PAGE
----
Learning to Discriminate Noises for Incorporating External Information in Neural Machine Translation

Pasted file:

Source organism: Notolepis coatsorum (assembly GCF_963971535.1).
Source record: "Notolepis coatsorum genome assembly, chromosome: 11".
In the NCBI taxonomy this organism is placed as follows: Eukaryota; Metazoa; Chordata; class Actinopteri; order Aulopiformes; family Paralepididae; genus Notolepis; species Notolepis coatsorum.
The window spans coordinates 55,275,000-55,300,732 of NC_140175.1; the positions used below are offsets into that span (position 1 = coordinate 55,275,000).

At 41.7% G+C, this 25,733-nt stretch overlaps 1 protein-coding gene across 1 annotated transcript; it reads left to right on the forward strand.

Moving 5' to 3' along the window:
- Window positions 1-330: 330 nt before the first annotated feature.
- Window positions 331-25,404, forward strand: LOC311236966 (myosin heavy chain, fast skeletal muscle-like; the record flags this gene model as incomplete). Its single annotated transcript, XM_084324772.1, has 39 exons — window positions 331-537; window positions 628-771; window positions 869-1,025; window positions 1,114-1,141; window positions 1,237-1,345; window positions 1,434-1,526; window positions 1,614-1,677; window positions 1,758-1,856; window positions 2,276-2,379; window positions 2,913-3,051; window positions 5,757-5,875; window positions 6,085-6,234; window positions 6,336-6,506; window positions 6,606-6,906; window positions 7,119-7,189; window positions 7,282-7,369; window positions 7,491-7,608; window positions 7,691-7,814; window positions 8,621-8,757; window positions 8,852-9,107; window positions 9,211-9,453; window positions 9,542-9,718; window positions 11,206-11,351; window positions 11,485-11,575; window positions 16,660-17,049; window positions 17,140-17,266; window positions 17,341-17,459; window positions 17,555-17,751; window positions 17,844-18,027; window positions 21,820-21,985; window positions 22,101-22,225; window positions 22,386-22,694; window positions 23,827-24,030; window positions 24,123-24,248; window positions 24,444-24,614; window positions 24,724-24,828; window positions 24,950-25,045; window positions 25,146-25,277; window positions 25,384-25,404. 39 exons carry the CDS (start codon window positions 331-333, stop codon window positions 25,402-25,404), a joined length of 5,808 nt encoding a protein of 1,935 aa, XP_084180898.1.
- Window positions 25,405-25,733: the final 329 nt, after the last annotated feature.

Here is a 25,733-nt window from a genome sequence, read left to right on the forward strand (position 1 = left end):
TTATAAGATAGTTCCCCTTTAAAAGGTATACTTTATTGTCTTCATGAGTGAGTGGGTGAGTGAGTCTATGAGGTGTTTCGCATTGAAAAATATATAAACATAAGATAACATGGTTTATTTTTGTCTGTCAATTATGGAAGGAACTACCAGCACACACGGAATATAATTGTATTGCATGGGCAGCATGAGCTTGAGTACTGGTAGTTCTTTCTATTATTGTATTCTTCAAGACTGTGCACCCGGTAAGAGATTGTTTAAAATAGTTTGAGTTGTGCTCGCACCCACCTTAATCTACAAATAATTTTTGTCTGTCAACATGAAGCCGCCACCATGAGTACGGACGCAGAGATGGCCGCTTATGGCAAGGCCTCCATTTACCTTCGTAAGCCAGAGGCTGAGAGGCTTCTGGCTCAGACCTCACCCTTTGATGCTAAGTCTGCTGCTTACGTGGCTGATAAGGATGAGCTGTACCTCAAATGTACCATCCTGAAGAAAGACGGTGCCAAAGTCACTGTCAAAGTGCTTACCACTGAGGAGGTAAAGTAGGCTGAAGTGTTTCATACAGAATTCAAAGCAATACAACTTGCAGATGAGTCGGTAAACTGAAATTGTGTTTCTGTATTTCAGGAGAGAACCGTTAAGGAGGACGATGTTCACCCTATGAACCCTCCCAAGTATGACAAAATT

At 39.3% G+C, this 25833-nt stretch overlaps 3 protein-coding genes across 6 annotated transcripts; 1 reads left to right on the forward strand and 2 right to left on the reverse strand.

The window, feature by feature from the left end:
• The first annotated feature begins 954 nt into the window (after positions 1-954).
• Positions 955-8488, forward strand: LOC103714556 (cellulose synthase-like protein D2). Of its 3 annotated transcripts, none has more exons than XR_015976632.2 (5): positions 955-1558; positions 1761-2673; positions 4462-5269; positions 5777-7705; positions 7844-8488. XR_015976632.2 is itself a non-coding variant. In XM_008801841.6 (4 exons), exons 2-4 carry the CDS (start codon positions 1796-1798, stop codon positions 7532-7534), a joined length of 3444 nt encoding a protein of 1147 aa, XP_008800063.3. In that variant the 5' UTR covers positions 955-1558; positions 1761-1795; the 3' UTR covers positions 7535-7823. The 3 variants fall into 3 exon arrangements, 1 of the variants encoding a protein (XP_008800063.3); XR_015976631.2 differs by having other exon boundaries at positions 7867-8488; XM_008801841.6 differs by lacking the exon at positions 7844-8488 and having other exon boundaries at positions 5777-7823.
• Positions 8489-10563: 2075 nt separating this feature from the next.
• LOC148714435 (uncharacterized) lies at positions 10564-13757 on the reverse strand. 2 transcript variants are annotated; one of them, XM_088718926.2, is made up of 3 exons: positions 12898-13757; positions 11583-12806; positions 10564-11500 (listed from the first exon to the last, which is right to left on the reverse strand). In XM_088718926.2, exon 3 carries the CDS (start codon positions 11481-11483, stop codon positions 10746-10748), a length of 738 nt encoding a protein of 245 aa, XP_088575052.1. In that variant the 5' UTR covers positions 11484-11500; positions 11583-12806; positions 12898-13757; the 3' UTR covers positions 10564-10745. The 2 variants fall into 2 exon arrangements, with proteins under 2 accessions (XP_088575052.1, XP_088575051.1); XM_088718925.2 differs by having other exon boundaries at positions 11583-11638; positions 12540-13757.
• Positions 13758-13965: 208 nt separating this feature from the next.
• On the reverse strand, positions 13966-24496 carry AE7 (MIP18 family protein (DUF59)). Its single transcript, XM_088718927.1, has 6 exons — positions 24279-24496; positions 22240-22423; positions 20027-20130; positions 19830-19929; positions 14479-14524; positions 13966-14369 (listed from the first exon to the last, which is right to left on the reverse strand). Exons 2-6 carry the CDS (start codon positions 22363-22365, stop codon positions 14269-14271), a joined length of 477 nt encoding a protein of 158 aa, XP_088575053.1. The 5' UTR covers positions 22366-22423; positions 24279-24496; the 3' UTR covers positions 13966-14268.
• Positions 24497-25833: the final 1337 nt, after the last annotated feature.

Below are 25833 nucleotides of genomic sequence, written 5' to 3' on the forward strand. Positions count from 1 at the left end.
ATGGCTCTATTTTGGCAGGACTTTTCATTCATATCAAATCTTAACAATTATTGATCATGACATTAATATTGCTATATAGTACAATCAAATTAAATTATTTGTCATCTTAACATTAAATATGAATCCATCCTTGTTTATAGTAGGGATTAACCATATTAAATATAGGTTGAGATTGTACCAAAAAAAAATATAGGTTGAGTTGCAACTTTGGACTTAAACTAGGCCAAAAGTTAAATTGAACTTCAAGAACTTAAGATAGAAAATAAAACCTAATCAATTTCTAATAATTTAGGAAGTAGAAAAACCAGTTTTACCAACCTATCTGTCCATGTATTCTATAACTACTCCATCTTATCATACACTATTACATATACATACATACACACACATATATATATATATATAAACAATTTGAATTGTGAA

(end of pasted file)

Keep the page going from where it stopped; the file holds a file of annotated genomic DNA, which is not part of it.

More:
Previous studies show that incorporating external information could improve the translation quality of Neural Machine Translation (NMT) systems. However, there are inevitably noises in the external information, severely reducing the benefit that the existing methods could receive from the incorporation. To tackle the problem, this study pays special attention to the discrimination of the noises during the incorporation. We argue that there exist two kinds of noise in this external information, i.e. global noise and local noise, which affect the translations for the whole sentence and for some specific words, respectively. Accordingly, we propose a general framework that learns to jointly discriminate both the global and local noises, so that the external information could be better leveraged. Our model is trained on the dataset derived from the original parallel corpus without any external labeled data or annotation. Experimental results in various real-world scenarios, language pairs, and neural architectures indicate that discriminating noises contributes to significant improvements in translation quality by being able to better incorporate the external information, even in very noisy conditions.

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